Might I request a flashbang?
To be fair, the mechanicals are largely pretty solid. We’re talking relatively standard for a third-person shooter, with Walker able to switch between two weapons and a belt of grenades, roadie run, snap to or peek round cover and all the rest of it. While you can’t directly order your squadmates around, you can single out targets, get them to heal each other or request a flashbang should you get pinned down. And while they can do everything you can, bar using mounted turrets or take out breakable pieces of the environment, most of the time you have to trust that they’ll keep their heads out of the line of fire.
Given the gene pool from which most AI allies spring is largely choked with weeds and pond slime, it’s a surprise to realise your teammates are actually pretty smart. There are definitely moments of frustration as they both charge ahead and promptly get cut down to bleed out before you can catch up, but by and large they can take care of themselves as well as leave you enough targets to make you feel useful. While the difficulty spikes are painfully sharp, if you can remember to tell your buddies: “no, shoot that guy instead,” then things do get significantly easier. It’s no coincidence the most aggravating section in the game comes when the three of you get separated.
Give it time and Spec Ops: The Line does begin to come into its own. Nolan North as Walker does sound a little too much like Uncharted‘s Nathan Drake in the opening chapters, but once everything goes to hell he really settles into the role. Along with the more open, genuinely challenging firefights in the later stages (as opposed to patently unfair monster closets) it’s immensely gratifying – and not a little scary – to hear a videogame make good use of swearing.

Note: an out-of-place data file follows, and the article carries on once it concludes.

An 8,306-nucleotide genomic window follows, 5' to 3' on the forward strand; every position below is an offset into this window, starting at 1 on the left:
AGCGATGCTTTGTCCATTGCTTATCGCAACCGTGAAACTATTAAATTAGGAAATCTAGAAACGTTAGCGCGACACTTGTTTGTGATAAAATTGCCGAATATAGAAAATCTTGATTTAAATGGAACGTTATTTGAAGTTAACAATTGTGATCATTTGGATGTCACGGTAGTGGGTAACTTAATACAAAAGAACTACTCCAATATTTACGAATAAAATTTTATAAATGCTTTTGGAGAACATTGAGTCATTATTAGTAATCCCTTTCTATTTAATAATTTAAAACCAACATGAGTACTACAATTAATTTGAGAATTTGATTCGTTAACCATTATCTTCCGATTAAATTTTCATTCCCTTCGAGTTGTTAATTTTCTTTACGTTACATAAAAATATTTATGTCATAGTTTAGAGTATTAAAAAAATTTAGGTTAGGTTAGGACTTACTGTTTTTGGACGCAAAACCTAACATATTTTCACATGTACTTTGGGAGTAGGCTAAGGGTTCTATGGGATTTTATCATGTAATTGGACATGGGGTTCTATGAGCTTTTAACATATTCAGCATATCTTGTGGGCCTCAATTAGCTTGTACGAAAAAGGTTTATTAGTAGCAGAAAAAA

Shock and awe
These are frightened men fighting to hold on to their sanity as much as their lives, unlike Killzone 2′s pathetic, juvenile heroes. Again, the script is nowhere near as complex as the developers seem to think, but despite the awkward opening chapters it does eventually manage the kind of power most gun porn can only dream of, openly skewering Call of Duty: Modern Warfare not once but twice and with multiple endings that each feel as if they offer some real closure.
But even given time the game only just scrapes into very good. It’s a solid third-person shooter, but nothing exceptional, open to all the usual exploits, not least too much casually popping off enemies as if the whole thing were a giant game of Whack-A-Mole. It talks about choice but although in theory its moral dilemmas are far more mature, thought-provoking and complex than something like The Witcher 2, in practice The Line still frequently railroads you down a straight line and proves much less polished, coherent or consistent. And despite the stunning art design and one or two jaw-dropping visual moments, the fairly stilted, jerky animations, the number of low-detail textures and the copy-pasted scenery are constant reminders this is only Yager’s second game.
You want to applaud Yager for what they’ve done here, but while their failings don’t break the game, they do stand out. You don’t want people thinking about how the game trapped them alone in a tiny room with heavily armed enemies attacking from all directions. You want them to come away reeling with shock and awe. Spec Ops: The Line gets closer to that than most popcorn videogames have ever managed, but for too many people this will still just be a snack you can eat between one Call of Duty theme park ride and the next – and while this is still a very worthy shooter, it’s hard not to see that as a failing of sorts.
Spec Ops: The Line, from Take Two Interactive, Yager and Darkside Game Studios, is available on the Xbox 360, PS3 (reviewed) and PC now in the US and on 29th June in Europe.